Want to Represent Orthodox Jews Accurately? Take This Test Before Production Begins

In light of NBC’s recent pulling of the controversial episode after misrepresenting Orthodox Judaism in their show “Nurses,” as an author and screenwriter, I suggested to Jew and the City that they follow the trends that have been created for other minority groups, like the THE BECHDEL TEST. THE BECHDEL TEST names the following three criteria to create a piece of content that is fair to women and then scores the production with one point for each question: (1) it has to have at least two women in it, who (2) who talk to each other, about (3) something besides a man.

Therefore, I’d like to propose what I will call THE JOSEPHS TEST: (which I have named after Jew in the City founder and director, Allison Josephs). This can be a quick checklist for creators and viewers of media of Orthodox Jewish narratives, themes and characters to see if a reasonable and accurate depiction has been created.

  1. Are there any Orthodox characters who are emotionally and psychologically stable? (Half a point if they occasionally smile. Two points if you’d want to hang out with any of them.)
  2. Are there characters who are Orthodox whose religious life is a characteristic but not a plot point or a problem? (Half a point if they can get through an entire scene without touching a religious object, mentioning a Torah verse, or speaking pedantically to the other characters.)
  3. Can the Orthodox character find her Happily Ever After as a religious Jew? (Or does it ONLY come about through leaving observance, and then all of her issues magically resolve?)
  4.  And if the main plot points are in conflict due to religious observance— are any characters not Hasidic or Haredi and have the writers actually researched authentic religious observance from practicing members of the community they are attempting to portray?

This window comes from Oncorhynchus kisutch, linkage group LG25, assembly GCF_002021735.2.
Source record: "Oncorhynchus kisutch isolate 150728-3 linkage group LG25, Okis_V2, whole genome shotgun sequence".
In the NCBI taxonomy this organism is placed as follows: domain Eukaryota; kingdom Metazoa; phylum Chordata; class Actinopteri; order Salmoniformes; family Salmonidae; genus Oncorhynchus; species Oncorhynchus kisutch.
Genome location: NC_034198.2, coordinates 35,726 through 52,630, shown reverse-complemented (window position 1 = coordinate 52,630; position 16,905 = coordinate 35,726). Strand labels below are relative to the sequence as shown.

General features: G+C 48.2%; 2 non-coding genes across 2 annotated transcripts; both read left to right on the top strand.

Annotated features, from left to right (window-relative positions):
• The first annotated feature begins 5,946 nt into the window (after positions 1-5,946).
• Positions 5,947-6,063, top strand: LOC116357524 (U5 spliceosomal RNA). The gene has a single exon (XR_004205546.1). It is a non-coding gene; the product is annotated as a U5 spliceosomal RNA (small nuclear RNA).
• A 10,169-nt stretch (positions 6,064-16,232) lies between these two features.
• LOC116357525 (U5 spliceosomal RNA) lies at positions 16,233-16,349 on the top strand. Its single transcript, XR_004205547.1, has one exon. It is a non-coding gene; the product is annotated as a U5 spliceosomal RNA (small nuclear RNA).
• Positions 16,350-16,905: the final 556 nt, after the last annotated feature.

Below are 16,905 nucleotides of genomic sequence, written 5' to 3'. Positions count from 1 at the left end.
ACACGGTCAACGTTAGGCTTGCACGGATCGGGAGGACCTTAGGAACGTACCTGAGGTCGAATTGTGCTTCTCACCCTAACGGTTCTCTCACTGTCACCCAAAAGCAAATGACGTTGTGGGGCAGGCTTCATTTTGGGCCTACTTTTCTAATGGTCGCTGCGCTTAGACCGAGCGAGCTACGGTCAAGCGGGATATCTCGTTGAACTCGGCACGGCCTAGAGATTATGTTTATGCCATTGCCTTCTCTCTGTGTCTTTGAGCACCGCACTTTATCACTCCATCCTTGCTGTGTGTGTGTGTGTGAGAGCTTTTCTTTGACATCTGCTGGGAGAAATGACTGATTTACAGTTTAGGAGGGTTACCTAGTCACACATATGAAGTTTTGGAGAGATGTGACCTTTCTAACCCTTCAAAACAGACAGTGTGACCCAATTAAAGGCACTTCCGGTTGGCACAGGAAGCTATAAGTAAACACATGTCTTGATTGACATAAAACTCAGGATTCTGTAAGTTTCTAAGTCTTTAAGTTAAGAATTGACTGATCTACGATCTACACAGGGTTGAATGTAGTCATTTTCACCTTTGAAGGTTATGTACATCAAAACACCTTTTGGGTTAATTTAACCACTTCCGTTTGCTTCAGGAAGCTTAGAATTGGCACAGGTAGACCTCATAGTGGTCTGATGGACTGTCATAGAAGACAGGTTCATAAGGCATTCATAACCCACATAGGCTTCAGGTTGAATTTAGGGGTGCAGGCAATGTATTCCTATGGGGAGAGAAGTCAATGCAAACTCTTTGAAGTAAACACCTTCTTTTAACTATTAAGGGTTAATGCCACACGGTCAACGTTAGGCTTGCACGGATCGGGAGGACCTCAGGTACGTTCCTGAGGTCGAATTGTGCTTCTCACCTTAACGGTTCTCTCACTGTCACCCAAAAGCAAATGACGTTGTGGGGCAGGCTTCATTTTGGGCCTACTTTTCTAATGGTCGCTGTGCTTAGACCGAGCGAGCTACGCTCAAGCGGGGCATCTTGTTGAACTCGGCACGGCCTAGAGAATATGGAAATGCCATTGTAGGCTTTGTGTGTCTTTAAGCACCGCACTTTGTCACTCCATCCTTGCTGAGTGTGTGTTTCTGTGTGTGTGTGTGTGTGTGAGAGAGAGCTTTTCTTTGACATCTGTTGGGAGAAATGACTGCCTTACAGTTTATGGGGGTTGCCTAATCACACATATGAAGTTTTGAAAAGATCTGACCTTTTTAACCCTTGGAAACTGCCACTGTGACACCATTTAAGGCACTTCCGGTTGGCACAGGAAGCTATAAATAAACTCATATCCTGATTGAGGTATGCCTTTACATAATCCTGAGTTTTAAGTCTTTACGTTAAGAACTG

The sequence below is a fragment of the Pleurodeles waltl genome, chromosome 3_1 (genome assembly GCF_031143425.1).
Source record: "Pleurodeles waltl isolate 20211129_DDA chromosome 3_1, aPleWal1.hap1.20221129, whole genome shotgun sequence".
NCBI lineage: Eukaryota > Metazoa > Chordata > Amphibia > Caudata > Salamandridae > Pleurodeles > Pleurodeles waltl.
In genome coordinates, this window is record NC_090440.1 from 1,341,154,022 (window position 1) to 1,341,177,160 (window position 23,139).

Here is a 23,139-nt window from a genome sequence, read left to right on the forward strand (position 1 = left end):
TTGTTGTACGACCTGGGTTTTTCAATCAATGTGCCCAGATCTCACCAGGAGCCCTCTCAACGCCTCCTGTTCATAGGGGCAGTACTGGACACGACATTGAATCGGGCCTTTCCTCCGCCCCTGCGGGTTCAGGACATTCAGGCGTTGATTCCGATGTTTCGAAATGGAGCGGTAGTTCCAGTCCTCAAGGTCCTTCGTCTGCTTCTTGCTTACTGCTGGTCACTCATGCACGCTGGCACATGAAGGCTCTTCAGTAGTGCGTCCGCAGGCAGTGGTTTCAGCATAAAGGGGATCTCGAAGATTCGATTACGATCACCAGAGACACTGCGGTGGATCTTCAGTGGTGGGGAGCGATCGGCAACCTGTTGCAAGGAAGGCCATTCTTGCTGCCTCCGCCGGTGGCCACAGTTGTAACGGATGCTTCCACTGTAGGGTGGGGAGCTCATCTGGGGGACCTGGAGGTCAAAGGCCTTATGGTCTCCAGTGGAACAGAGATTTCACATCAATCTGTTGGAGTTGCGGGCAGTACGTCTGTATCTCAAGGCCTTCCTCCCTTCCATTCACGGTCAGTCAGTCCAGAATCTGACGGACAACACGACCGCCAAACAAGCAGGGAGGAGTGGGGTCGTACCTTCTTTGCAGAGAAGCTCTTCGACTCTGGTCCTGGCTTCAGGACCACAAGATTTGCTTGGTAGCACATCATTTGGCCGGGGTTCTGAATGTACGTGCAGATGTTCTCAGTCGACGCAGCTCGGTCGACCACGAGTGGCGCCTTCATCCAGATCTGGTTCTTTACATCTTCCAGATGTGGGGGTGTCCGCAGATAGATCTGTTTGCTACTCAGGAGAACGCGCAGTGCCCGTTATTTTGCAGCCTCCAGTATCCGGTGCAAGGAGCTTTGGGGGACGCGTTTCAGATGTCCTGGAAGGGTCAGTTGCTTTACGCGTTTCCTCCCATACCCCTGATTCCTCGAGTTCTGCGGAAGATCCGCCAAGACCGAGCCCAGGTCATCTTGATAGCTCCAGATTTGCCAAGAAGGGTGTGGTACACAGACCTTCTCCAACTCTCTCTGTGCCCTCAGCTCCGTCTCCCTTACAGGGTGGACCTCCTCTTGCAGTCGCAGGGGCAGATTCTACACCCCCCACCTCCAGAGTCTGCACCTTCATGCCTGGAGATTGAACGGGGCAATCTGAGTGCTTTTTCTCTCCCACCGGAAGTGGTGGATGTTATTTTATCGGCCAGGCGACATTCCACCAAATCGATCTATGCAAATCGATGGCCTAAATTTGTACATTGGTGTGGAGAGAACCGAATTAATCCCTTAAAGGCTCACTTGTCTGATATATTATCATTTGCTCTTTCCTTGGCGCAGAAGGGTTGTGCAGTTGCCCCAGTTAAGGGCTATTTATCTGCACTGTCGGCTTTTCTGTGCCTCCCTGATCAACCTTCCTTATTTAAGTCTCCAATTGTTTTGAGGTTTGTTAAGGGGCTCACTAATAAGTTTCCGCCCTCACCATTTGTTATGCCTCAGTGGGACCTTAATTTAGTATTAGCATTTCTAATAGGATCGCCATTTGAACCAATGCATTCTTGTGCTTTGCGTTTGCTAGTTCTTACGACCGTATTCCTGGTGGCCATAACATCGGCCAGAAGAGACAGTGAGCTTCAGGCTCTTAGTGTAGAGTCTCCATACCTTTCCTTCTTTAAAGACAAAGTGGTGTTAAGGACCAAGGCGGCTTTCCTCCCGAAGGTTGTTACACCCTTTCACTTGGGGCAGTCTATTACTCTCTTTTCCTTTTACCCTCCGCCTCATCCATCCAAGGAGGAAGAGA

Consider the TV shows and movies you’ve seen and put them to THE JOSEPHS TEST. Let us know how they scored in the comments below. (With thanks to Aroma Writers for their contributions.)



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  • Avatar photo Daniel says on March 25, 2021

    I don’t think I’ve *ever* seen a non-Charedi, kippa-wearing, Shomer Shabbat modern Orthodox Jew portrayed on screen. For good or for ill.

    Can someone give me an example?

    • Avatar photo Allison Josephs says on March 26, 2021

      Grey’s Anatomy has a crazy Baal teshuva who does not seem to be charedi. And “Chicago Med” has a doctor in a kippah srugah who they gave a personality disorder to.

    • Avatar photo Akiva says on May 26, 2021

      Ron Rifkin’s character (Ben Meyer) in “The Trials of Rosie O’Neill” (CBS TV, 1990-92) was a perfect example of how to do it right.

  • Avatar photo Chris Carter says on December 12, 2023

    I am not Jewish but I would like to contribute.
    About 20 years ago someone recommended that I watch “A Stranger Among Us” (1992). It’s about a female detective who is sent to investigate a robbery and a missing man in a New York Orthodox Jewish Community.To investigate she has to learn about the Community and live with them for a while.
    I was very impressed with the movie because it seemed to show the Community as just people who live a different way from other New Yorkers, but it was shown with full respect for them and their customs. It also showed the detective as just a detective, and being female was merely incidental.
    Two scenes that I remember particularly are:
    1. After the body of the missing man is found and they prepare for his burial she comments: “You people just care so much for each other!”.
    2. When they track down the killer and are about to confront him she hands her companion, an orthodox man, a gun and says, “If he is going to shoot you, you must hold the gun like this, aim it at his body and pull the trigger”; but he has never killed anything and he doesn’t think he can do it.
    Of course I do not know if the depiction was accurate but it was most certainly respectful and not slanted in any way.

  • Avatar photo Francesco says on May 26, 2024

    5. Are they NOT in New York?
    6. Are they 50% Sephardim?
    7. If set in Israel are the majority non-European?
    8. Do they NOT all eat bagels and prefer Chraime or Hamin?


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